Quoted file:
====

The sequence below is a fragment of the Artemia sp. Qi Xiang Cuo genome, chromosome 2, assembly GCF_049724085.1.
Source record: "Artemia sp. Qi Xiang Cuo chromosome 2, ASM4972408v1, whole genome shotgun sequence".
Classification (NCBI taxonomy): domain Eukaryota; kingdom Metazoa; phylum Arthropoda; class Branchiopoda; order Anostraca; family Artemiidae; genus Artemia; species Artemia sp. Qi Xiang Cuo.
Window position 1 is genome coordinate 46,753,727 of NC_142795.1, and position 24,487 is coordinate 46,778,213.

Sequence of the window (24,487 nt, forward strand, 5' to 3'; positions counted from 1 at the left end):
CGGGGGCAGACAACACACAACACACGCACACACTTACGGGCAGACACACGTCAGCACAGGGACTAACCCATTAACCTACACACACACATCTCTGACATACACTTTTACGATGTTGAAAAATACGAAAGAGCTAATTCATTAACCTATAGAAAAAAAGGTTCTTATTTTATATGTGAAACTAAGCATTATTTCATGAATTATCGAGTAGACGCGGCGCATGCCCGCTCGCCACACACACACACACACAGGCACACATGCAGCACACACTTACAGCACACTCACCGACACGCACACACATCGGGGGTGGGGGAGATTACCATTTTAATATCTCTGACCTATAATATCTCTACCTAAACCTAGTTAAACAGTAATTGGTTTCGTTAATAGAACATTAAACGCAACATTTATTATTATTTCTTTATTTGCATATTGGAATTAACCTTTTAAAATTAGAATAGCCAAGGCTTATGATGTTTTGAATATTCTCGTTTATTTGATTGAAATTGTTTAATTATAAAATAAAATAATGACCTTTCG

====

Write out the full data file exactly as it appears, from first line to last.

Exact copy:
The sequence below is a fragment of the Artemia sp. Qi Xiang Cuo genome, chromosome 2, assembly GCF_049724085.1.
Source record: "Artemia sp. Qi Xiang Cuo chromosome 2, ASM4972408v1, whole genome shotgun sequence".
Classification (NCBI taxonomy): domain Eukaryota; kingdom Metazoa; phylum Arthropoda; class Branchiopoda; order Anostraca; family Artemiidae; genus Artemia; species Artemia sp. Qi Xiang Cuo.
Window position 1 is genome coordinate 46,753,727 of NC_142795.1, and position 24,487 is coordinate 46,778,213.

Sequence of the window (24,487 nt, forward strand, 5' to 3'; positions counted from 1 at the left end):
CGGGGGCAGACAACACACAACACACGCACACACTTACGGGCAGACACACGTCAGCACAGGGACTAACCCATTAACCTACACACACACATCTCTGACATACACTTTTACGATGTTGAAAAATACGAAAGAGCTAATTCATTAACCTATAGAAAAAAAGGTTCTTATTTTATATGTGAAACTAAGCATTATTTCATGAATTATCGAGTAGACGCGGCGCATGCCCGCTCGCCACACACACACACACACAGGCACACATGCAGCACACACTTACAGCACACTCACCGACACGCACACACATCGGGGGTGGGGGAGATTACCATTTTAATATCTCTGACCTATAATATCTCTACCTAAACCTAGTTAAACAGTAATTGGTTTCGTTAATAGAACATTAAACGCAACATTTATTATTATTTCTTTATTTGCATATTGGAATTAACCTTTTAAAATTAGAATAGCCAAGGCTTATGATGTTTTGAATATTCTCGTTTATTTGATTGAAATTGTTTAATTATAAAATAAAATAATGACCTTTCG